The classic Kolkata biryani packs a punch with subtle flavours and the quintessential aloo and egg combination
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If there is a royal treat to your senses laid out on a platter, it will undoubtedly be the finger-licking Kolkata biryani that is the perfect blend of taste, flavour and story. Some legends say that it was the diminished fortunes of the deposed ruler of Awadh, Nawab Wajid Ali Shah—who made Kolkata his home in 1856—that gave rise to the Kolkata biryani, a more economic version of the original Awadhi biryani. 

What else could explain the (gasp!) inclusion of potatoes to replace (some) of the meat? In sharp contrast, another version says the potatoes were actually rare at the time and the Nawab saab naturally had to include the most exotic partners in his biryani. Whatever the truth, Arsalan in Kolkata serves you a yummy, to-die-for version of the Kolkata biryani. Robust, hearty and studded with golden potatoes and a hard-boiled egg along with the meat, this is just what you need to lift you out of the blues. With 5 outlets in the city and more in the pipeline, this restaurant owned and run by Akhtar Parwez and his family, attributes its success to fresh ingredients and simplicity. “Robust and honest is what defines us best,” says Mohammed Hamza, one of the family members. Reasonably priced at Rs 330 for a plate of mutton biryani, the dish is a sell-out day after day.

Also Read: Make chicken biryani with this easy chicken biryani recipe. Don't forget to check out the 7 types of biryani you can make at home!

What further distinguishes the Kolkata biryani from its parent—the Lucknowi or Awadhi biryani—is the moderate use of spices. “We can debate endlessly as to whether it was cost-cutting or the natural ability of potatoes to take the flavour of the biryani a few notches higher, but the fact is that Kolkata biryani is part of the proud food history of the city,” says academician Abhradita Nahvi. Meaning you can take the Kolkatan out of Kolkata, but never the biryani. From Arsalan, which a relatively new entrant on the biryani scene in Kolkata, to the Royal Indian Hotel (the oldest in the city) at Rabindra Sarani, Kolkata biryani is at once Bengali and Mughlai in character. ‘The average Bengali is a potato lover. Add to that a dash of egg, and you have a recipe to die for,” she grins. “You can make the Kolkata biryani with the meat of your choice: mutton, chicken or even fish.”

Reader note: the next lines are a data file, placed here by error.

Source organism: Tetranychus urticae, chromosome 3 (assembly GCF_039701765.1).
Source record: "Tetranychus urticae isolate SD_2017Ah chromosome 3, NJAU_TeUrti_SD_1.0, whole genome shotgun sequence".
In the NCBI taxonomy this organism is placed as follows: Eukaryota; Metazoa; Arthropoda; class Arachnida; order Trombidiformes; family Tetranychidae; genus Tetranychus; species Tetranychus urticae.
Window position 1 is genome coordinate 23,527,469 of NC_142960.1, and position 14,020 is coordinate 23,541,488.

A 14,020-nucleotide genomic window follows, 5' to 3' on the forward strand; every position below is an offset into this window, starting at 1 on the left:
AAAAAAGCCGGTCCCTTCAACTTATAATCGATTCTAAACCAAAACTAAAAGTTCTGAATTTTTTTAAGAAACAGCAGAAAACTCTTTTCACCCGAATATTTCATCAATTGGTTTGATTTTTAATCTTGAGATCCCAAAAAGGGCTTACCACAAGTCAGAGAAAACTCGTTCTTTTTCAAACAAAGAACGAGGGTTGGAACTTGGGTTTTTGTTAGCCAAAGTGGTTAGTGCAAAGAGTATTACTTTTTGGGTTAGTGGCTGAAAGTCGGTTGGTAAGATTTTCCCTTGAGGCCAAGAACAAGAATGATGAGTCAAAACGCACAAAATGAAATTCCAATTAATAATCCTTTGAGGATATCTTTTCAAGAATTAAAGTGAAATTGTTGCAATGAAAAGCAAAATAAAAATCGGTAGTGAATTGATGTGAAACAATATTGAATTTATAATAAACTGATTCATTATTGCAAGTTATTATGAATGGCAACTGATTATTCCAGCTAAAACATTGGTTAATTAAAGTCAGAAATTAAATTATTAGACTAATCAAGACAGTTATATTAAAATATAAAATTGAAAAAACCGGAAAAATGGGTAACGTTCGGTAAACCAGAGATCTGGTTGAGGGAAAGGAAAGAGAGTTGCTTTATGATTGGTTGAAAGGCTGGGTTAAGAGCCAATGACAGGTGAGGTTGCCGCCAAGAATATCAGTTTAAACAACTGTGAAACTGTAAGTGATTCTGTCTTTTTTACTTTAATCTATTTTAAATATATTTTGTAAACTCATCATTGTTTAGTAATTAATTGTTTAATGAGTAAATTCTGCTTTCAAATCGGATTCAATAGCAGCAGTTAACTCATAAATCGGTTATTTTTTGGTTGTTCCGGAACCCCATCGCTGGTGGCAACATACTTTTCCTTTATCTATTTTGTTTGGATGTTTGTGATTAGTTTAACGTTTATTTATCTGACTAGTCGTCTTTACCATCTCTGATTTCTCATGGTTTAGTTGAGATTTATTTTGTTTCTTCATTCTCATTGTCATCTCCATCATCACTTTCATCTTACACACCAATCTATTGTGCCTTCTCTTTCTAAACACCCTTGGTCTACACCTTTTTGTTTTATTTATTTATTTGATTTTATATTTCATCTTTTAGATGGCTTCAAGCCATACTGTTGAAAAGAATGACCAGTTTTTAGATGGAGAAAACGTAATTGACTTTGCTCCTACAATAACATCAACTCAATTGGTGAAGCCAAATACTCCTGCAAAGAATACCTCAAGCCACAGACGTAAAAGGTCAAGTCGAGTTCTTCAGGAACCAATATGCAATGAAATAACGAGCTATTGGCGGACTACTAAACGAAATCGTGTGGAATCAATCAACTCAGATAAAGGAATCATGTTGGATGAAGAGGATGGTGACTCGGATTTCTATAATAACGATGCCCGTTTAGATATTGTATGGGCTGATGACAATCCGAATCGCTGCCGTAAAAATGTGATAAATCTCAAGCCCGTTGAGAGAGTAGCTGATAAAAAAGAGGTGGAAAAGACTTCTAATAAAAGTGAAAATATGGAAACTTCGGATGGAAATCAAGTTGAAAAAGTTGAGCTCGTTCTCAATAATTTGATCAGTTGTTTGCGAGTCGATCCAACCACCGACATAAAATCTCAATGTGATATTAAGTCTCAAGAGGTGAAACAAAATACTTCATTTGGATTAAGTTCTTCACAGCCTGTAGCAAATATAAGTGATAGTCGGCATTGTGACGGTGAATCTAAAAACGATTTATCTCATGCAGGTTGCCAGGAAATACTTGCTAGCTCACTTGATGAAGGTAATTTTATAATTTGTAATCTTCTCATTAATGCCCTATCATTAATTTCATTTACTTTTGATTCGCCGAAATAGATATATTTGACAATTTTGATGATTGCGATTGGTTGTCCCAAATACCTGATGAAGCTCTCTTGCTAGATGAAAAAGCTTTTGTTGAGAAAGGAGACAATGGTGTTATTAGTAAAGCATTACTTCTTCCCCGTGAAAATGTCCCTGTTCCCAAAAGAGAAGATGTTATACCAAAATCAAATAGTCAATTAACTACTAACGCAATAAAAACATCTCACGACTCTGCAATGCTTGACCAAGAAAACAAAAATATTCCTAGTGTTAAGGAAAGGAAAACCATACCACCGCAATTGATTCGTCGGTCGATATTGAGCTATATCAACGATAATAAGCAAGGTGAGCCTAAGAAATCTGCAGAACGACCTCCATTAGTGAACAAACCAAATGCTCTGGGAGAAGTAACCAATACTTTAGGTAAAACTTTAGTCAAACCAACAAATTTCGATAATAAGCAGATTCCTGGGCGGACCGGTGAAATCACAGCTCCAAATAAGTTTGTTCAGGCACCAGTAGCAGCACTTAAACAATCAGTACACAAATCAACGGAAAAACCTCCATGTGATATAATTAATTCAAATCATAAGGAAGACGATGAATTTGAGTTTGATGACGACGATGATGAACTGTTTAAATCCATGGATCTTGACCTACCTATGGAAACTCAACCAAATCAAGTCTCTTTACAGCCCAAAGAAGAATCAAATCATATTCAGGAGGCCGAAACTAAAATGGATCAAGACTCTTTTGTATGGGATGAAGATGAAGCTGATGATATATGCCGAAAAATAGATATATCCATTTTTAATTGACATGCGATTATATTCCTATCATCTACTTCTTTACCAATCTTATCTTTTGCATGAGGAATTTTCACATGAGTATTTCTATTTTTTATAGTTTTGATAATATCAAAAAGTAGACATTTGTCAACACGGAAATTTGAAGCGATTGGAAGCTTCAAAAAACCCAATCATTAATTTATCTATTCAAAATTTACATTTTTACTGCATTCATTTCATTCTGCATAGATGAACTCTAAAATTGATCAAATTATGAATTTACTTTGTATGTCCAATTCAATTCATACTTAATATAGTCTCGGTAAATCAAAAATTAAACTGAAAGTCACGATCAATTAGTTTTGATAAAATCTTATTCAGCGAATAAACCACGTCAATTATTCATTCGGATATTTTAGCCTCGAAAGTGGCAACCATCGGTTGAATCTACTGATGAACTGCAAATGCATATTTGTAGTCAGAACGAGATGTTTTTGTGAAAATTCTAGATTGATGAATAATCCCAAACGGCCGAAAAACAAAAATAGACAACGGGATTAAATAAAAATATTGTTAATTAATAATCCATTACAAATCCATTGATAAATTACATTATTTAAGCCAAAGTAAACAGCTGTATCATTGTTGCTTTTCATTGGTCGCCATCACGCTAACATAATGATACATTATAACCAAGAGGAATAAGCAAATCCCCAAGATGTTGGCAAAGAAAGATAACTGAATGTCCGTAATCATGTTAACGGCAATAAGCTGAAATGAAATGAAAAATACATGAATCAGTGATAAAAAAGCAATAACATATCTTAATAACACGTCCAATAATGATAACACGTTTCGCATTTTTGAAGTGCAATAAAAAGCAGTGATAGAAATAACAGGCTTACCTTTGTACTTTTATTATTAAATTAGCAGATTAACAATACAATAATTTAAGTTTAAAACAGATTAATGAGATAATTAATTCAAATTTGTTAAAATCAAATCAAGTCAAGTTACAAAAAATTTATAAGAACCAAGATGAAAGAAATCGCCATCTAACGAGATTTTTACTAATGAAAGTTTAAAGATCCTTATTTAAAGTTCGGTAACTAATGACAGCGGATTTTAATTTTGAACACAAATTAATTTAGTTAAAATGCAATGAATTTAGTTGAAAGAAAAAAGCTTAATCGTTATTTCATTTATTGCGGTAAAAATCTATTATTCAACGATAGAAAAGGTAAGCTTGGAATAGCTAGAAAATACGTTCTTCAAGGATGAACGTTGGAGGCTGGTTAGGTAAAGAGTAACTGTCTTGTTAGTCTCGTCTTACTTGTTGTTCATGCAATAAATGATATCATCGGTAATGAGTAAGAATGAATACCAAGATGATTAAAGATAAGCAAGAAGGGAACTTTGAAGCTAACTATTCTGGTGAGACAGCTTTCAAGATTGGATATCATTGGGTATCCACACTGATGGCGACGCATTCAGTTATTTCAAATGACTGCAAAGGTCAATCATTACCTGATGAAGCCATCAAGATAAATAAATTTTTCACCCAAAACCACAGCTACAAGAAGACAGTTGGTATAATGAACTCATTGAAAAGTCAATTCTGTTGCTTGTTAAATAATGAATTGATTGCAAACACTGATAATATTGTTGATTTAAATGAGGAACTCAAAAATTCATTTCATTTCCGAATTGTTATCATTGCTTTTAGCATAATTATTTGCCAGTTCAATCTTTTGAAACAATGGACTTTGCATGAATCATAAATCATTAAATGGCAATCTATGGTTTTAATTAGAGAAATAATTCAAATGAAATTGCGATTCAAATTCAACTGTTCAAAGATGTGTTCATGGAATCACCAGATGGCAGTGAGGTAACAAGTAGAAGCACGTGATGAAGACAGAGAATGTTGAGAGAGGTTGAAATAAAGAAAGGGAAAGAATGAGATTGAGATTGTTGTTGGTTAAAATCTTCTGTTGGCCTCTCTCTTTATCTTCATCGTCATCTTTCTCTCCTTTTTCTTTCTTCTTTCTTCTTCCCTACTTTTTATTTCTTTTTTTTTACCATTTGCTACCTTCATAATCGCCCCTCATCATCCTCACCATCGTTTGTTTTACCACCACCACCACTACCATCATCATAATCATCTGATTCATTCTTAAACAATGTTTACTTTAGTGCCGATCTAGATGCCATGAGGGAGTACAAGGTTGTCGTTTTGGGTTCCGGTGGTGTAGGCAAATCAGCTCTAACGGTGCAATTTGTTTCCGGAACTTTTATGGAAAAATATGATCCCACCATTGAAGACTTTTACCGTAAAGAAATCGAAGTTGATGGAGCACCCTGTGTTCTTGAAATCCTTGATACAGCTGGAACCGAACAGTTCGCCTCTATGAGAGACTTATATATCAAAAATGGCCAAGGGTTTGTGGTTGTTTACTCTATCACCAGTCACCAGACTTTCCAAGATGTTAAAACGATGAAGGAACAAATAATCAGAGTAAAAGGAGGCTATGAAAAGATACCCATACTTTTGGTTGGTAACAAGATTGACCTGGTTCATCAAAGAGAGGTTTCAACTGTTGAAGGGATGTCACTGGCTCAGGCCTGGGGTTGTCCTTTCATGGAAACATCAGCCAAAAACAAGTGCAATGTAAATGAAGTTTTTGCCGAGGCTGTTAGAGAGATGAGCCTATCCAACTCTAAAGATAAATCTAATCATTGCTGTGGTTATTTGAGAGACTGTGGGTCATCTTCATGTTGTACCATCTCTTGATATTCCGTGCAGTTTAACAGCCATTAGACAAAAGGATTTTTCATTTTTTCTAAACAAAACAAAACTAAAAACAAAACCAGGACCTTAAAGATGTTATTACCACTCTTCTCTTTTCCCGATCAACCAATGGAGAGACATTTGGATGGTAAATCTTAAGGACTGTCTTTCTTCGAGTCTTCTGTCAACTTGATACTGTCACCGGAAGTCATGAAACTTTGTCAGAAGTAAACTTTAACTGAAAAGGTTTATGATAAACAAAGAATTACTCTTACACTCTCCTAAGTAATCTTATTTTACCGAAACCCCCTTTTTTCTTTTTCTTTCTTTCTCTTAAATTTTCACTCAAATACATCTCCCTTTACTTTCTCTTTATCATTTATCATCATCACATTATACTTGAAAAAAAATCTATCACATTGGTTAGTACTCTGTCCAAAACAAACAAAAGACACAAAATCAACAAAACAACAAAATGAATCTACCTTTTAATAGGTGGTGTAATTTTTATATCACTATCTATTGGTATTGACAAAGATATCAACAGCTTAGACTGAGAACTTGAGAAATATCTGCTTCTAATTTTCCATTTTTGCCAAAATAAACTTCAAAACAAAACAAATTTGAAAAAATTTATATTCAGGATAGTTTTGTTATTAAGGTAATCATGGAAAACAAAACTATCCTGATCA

Homemaker Mumtaz Khan, a native of Kolkata, married into a Hyderabad family proudly holds onto her own 30-year-old family recipe even in the face of stiff competition from the Hyderabad biryani. ‘Unlike other biryanis, the spices are way less, and refreshing too, even as you use nutmeg, cinnamon and cardamom in the curd marinade. The meat is cooked separately from the rice which I like to flavour with rose water. A generous dose of saffron or zaffran gives it both flavour and a delightful yellow tinge, as do the aloos. Don’t they really partner the gosht like a dream?” After all, the city of joy is all about stories, food and nostalgia that strike a chord in more ways than just one on your plate.

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(Inputs from Kalyan Karmarkar, The Travelling Belly)

More Biryani Stories
We are big fans of biryani at Living Foodz. Don't forget to check out our other biryani stories:

Kalyani Biryani
You may have heard about Hyderabadi biryani but have you heard about Kalyani biryani? This biryani, which comes loaded with pieces of beef, is from the kitchens of the nawabs who settled in Hyderabad in the 18th century. Read the full story of Kalyani Biryani.

Awadhi Biryani
The best Awadhi Biryani can still be found in the streets of Lucknow. Wahid Mia’s is one such biryani outlet which was set up in the 1950’s. Check out this story to know more about the biryani that belonged to the nawabs.

Kayees Biryani
The Kayees Biryani belongs to a cafe in Kochi which introduced this biryani in the 1940s. It is so popular that the mutton biryani and chicken biryani get over just a few hours after the cafe opens. Read the full story of Kayees Biryani.

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Chettinad Biryani
Biryani is a popular non-vegetarian dish in Chettinad, Tamil Nadu. But this biryani from Chettinad has its own distinct flavours setting it apart from the other biryanis you may have tried. Read the full story of Chettinad Biryani.

Malabar Biryani
Kerala boasts two types of Biryani named after two districts: Thalassery biryani and Kozikhode biryani. Made with the local short-grained rice, both Malabar biryani types feature the same ingredients but cooked differently. Find out what sets the two biryani types apart.

Hyderabadi Biryani
Think Hyderabad and the first thing to come to mind is the flavourful biryani that the city is famous for. But did you know there are two popular types of Hyderabadi biryani? Find out what's different about these two types of Hyderabadi biryani.

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